I AM NOT YOUR NEGRO
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Samuel L. Jackson’s pitch-perfect rendition of James Baldwin’s unmistakable voice is as pure as Baldwin’s memoir recollections of his murdered civil rights peers Medgar Evers, Malcolm X and Martin Luther King Jr., as collected in his unfinished manuscript “Remember This House.”
Haiti-born filmmaker Raoul Peck not only captures the essence of James Baldwin’s fearless perspectives on racial injustice in America, but he breathes fresh historical perspective into the harsh realities that too many Americans mistake for justice so many decades later.
Fiercely articulate, handsome, and perfectly dressed, James Baldwin comes across as a bantamweight intellectual poet-warrior prepared to command the center stage of whatever arena he enters.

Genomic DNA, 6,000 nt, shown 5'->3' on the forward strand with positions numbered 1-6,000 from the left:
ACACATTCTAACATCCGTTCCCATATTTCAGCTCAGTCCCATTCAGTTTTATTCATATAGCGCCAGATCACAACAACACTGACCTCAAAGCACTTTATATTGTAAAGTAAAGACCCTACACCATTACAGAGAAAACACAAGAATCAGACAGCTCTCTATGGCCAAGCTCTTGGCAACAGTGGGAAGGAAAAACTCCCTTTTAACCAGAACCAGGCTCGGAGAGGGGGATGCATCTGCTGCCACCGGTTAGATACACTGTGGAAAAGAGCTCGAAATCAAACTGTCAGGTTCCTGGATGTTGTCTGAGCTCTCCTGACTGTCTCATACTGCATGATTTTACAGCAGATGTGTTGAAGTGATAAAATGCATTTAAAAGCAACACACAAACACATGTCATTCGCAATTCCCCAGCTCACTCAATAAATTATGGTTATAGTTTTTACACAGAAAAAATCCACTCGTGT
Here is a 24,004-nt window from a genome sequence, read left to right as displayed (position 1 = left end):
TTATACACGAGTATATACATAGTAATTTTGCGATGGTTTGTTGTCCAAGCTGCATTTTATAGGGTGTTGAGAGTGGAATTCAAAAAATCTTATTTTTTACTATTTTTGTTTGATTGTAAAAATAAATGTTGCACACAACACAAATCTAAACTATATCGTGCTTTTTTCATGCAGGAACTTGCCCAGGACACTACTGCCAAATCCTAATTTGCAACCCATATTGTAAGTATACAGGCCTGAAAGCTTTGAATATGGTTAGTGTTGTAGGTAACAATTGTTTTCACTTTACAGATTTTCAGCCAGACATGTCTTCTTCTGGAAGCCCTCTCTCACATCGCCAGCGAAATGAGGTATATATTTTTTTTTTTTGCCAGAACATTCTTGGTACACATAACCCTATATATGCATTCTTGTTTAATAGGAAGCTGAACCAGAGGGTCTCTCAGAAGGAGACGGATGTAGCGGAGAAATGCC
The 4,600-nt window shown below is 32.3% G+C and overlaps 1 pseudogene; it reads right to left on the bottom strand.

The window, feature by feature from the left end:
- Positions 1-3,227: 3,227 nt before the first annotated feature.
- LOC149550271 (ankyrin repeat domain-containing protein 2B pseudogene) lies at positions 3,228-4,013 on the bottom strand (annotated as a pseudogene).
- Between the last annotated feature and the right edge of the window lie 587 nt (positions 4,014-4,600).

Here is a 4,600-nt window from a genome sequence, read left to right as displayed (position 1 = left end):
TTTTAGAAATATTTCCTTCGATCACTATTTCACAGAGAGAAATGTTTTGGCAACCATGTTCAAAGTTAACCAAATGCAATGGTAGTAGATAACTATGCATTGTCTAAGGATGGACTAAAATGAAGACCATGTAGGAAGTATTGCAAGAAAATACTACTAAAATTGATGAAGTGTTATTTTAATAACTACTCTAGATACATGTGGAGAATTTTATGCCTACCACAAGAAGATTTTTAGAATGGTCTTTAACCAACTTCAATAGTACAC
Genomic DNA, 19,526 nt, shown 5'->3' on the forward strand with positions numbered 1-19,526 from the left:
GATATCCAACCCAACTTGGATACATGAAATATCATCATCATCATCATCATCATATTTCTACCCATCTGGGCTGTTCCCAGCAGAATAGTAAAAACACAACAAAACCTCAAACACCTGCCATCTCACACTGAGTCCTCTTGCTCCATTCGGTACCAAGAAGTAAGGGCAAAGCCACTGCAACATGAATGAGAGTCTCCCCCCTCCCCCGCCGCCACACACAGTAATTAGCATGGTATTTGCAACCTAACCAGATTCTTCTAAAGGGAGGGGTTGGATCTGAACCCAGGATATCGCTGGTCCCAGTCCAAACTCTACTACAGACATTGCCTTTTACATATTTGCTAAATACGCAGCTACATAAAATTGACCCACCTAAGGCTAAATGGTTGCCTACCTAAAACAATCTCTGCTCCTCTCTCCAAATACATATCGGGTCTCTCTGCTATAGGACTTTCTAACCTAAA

A clip of Baldwin’s debut (1968) appearance on the Dick Cavett television show speaks volumes about the mindset of liberal (white) culture at the time.
You will never think of Dick Cavett the same way again, but you do come to understand the nature of James Baldwin’s magnetic, if heroic, attraction to truth that led him to abandon America for France where he lived as a writer-in-exile until the end of his life. Only in America would James Baldwin be considered a radical.
“I Am Not Your Negro” is as bold and forthcoming as its uncompromising title. It is one of the best 10 films of 2016. You might want to watch it more than once.